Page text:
But we must do more than that. These students earned scholarships by scoring in the top ten percent of their senior classes, but we need to move forward on education reform by putting in place the Certificate of Mastery and making that the criteria for receiving a Promise Scholarship. We want every child who achieves the high standards to have the opportunity to pursue a college education. If we don’t reward our children for excelling, they will have little incentive to do so.

We also need to set higher standards for our teachers just as we have for our students and reward teachers for excelling. And we must call upon our best educators to help us do this. We give about a dozen other professions in our state, like doctors, real estate professionals, nurses, architects and engineers the authority and responsibility for setting high standards for entering and remaining in the profession. Why is it we don’t do this for educators? We need to create the Washington Professional Standards Board for educators.

Other than a parent, a good teacher can have more influence in an individual life than just about any other adult a child encounters. But to be a good teacher is very hard work. Albert Einstein said, “It is the supreme art of the teacher to awaken joy in creative expression and knowledge.” And that’s hard work. Teachers have to be “ON” every day, and capable of turning on the minds of our youth. Teachers need to be enthusiastic and creative and inspiring every single day of the week. There’s none of that hiding behind a computer screen. There’s no down time for teachers. Their influence is infinite.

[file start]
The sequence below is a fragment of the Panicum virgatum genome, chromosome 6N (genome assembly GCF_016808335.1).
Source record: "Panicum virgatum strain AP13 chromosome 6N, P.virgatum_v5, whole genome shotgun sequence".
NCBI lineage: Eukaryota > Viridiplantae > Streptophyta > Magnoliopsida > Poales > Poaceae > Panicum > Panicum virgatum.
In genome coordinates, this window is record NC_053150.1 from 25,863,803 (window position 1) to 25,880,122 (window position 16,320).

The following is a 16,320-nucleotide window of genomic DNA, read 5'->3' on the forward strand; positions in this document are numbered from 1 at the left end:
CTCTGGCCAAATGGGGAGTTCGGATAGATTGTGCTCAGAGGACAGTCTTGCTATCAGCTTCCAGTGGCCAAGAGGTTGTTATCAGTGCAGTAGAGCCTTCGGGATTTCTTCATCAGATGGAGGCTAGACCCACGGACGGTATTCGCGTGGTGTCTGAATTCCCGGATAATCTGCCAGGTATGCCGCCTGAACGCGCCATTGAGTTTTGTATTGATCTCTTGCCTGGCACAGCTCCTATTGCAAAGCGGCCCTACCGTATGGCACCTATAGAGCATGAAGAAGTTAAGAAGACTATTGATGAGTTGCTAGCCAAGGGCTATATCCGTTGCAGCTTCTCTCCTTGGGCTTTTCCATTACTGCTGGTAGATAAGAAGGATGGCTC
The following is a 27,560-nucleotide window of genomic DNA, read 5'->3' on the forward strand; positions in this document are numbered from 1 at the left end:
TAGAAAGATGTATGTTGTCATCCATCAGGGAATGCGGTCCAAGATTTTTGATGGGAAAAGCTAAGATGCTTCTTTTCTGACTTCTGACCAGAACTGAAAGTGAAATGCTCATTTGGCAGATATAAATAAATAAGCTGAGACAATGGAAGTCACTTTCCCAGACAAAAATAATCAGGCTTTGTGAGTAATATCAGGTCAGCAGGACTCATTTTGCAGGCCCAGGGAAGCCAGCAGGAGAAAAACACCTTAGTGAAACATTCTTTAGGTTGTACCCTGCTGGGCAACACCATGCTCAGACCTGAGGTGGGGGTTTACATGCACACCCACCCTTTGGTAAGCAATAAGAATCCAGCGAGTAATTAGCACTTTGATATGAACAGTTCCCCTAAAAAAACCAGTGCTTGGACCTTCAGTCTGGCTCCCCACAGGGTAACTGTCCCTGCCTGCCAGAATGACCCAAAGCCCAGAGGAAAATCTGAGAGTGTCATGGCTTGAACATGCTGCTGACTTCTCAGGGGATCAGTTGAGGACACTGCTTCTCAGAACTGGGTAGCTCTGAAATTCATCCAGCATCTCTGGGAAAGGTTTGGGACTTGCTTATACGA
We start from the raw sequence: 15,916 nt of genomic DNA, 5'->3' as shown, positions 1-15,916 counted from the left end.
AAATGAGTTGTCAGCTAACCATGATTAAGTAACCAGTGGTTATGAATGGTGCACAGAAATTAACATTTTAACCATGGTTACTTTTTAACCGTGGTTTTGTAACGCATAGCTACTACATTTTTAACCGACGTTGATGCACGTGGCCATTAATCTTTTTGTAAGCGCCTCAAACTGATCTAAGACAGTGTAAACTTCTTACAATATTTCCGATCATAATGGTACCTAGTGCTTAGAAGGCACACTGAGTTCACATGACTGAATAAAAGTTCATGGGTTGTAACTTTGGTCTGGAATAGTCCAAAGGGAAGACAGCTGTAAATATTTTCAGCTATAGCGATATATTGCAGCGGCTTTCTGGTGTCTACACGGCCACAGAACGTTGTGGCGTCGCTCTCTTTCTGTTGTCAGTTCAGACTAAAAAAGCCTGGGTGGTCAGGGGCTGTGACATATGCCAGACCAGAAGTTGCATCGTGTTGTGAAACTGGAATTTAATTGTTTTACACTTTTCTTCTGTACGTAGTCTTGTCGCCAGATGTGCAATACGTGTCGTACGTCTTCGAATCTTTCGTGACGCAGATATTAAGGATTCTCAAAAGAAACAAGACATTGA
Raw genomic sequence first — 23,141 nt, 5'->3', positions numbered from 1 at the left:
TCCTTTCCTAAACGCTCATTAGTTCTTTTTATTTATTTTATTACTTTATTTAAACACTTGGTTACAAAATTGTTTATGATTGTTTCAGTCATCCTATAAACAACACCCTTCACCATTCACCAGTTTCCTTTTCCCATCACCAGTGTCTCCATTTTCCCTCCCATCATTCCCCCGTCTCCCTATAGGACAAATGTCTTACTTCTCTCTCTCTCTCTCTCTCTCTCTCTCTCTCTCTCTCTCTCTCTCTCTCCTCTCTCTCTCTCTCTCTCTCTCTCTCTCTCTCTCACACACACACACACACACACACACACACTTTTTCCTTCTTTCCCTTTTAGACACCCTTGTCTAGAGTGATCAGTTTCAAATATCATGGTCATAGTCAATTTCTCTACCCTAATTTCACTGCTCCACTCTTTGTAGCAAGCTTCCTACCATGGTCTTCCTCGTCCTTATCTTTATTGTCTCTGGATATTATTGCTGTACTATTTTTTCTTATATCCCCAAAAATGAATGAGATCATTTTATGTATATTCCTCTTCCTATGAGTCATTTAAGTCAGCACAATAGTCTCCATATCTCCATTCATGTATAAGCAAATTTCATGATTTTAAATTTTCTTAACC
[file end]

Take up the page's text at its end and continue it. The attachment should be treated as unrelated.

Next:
And I want to make sure we are rewarding teachers that excel. A good start on this is the 15% pay bump I proposed and the Legislature provided for teachers who meet the very rigorous certification standards of the National Board for Professional Teaching Standards.

We need to do everything in our power to empower our teachers—to make sure that they have an atmosphere conducive to learning. We need more computers, training for teachers, compensation for work well done, and we must deliver on the promise we made to schools—that in exchange for holding them to high standards, we would give them freedom from the regulations that block their path. Finally, we must reduce class sizes.

Washington currently ranks 48th in the nation in terms of class size. That is simply unacceptable. It will take time and a substantial investment to lower our class sizes to a level that can have a significant impact on student learning, and that is what we must be committed to doing.

No matter how good teachers are, students in large classes cannot get all the attention and help they need. Student learning suffers as a consequence. I was in Tacoma last month and visited classrooms of just 16 students. The students were so enthusiastic. And the teachers in those classes said that they thought they could be done with the course work by March. Imagine the impact our teachers could have if they only had the opportunity to offer students more individualized attention!

I promise I will remain committed to our excellence in education agenda. I will not slow down until every child meets our tough, new education standards and is rewarded for doing so. I will not slow down until every teacher is tested for competence and is rewarded for excellence.

We’re here today to tell you that we are behind you every step of the way as you push forward towards excellence in education. And to thank you for the dedication and commitment you have displayed so far. And to encourage you to keep pushing forward. We will get there, and we’ll get there before Rachel Valentine’s children enter kindergarten. We know we can count on your help to make Washington a State of Learning. Thank you.

Terry Bergeson is a model of the kind of commitment and dedication necessary to get the job done. It’s my pleasure to introduce our own Superintendent for Public Instruction, Terry Bergeson.